Muslimcommunities > Muslims in France

 

Muslims in France

France: a brief glance

Area & Border

The overall area of France is estimated at 547965 sq km. Capital: Paris.

It is bordered from the north by: Belgium, Luxembourg, and the North Sea; from the east by: Germany, Switzerland, and Italy; from the west, by the North Atlantic Ocean; and from the south by: the Mediterranean Sea and Spain.

Population

The population of France accounts for 60.9millions . Language: French.

Catholic constitutes around 85% of the population and Muslims rank second with some 7%. As for the rest of the population, they belong to Protestantism, Judaism and other religions.

France: a huge economic power

France comes in the first place in the agricultural production field in the European Union. It is one of the most important dietetic agriculture exporting countries. Actually, French researchers and institutions are considered a reference in the field of agricultural sciences and water treatment.

Moreover, France takes the lead in the industry of luxurious products, especially when it comes to cosmetics, perfumes and quality alcohols.

In addition, France possesses a huge industrial field that varies from the nuclear industry, to transportation means, to cars and planes, to telecommunications and finally to the armament industry. Besides, France is the fourth major super economic power and the first international source of services. Undoubtedly, it is one of the most important pioneers in the advanced technology arena as well as in the researches conducted in the domain of pure and practical sciences. Here are some of the newest French achievements:

French High-Speed trains (TGV): French trains and metros invade the biggest international markets. This industry is characterized by its high technical features, specificities and record speed. It also plays a very distinguished role in the movement of transportation and communication.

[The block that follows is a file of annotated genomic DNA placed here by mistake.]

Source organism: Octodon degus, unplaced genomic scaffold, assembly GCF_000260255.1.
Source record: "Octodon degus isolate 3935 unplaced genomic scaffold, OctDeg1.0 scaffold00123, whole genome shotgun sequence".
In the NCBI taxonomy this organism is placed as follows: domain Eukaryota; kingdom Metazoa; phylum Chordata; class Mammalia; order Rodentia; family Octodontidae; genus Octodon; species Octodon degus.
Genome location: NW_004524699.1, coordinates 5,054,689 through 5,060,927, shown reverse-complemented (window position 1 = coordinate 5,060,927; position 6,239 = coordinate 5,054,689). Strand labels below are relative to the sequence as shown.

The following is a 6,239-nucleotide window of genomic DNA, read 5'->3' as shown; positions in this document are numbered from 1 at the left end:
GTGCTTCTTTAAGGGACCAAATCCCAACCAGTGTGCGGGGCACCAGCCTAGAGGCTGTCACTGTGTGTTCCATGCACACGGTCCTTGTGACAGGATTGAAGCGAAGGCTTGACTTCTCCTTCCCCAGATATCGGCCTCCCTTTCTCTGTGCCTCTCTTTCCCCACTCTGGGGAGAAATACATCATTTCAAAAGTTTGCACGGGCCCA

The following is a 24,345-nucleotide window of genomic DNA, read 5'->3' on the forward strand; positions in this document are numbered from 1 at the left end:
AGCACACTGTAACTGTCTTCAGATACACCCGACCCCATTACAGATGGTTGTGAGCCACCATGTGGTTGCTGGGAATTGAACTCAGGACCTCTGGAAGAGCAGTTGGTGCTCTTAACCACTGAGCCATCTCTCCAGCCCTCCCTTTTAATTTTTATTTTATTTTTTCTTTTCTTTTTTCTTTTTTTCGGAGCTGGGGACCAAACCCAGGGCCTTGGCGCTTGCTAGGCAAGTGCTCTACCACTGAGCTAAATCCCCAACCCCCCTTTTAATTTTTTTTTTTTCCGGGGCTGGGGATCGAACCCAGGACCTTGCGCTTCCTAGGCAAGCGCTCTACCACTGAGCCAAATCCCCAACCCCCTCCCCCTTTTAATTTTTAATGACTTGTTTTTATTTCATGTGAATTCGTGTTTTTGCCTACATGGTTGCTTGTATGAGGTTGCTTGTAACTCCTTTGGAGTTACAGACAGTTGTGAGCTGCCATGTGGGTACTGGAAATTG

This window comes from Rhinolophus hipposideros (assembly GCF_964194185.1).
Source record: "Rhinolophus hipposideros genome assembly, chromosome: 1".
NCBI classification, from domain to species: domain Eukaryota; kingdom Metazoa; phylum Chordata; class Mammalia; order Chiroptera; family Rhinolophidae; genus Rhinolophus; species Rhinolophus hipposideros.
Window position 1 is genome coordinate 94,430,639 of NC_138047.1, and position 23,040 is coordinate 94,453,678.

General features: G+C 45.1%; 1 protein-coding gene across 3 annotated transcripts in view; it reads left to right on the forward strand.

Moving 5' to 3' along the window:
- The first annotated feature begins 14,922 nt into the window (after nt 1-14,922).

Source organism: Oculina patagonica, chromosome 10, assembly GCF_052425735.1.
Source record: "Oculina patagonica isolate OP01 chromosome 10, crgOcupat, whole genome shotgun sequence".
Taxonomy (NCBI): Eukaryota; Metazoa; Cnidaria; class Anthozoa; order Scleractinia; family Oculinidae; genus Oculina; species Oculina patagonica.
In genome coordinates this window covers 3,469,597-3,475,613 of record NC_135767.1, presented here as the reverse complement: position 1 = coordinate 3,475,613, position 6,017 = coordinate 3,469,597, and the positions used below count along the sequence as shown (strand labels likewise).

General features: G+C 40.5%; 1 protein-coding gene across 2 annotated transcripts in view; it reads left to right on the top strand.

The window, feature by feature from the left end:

Another example of the very interesting French achievements is the credit card (la Carte à Puce) that seems indispensable to everyone nowadays. Its design originally included an electronic memory enabled for a certain amount of money from which the costs of purchases would be deducted. This card works only in boutiques equipped with such a payment machine. This breakthrough paved the way for more technological advances, mainly in the field of calculating machines sensitive to signs and movements, as well as wireless communication and the robot industry.

Europe is experiencing a fascinating adventure in which France is assuming the main role. Since 1979, 100 Ariane launchers have been launched from the Kourou Space Centre in French Guiana, French oversees department. In fact, due to technological advance, the European Spatial Program encouraged exchange of technological experiences: installations, delicate machines, electronic devices, and computers. Furthermore, it combines the elements of success in the observation and communication field and ensures Europe’s political and scientific independence.

Ariane is actually drawing severe competition from Russia, the United States of America, Japan and China. Though, it remained at the forefront because it enjoys the distinctive character of combining two industrial satellites. Not to mention that it carries five industrial satellites weighing some 5 tons, which enables it to capture the market of all industrial satellites.

France has an important aerospace industry led by Airbus, the world's largest commercial aircraft manufacturer based in Toulouse. Airbus Industry began as a consortium of European aviation firms, relying greatly on the French century of experience, potentials and knowledge in this area. The French contribution in this consortium is represented by the Aérospatiale-Matra company, including all the activities it fosters.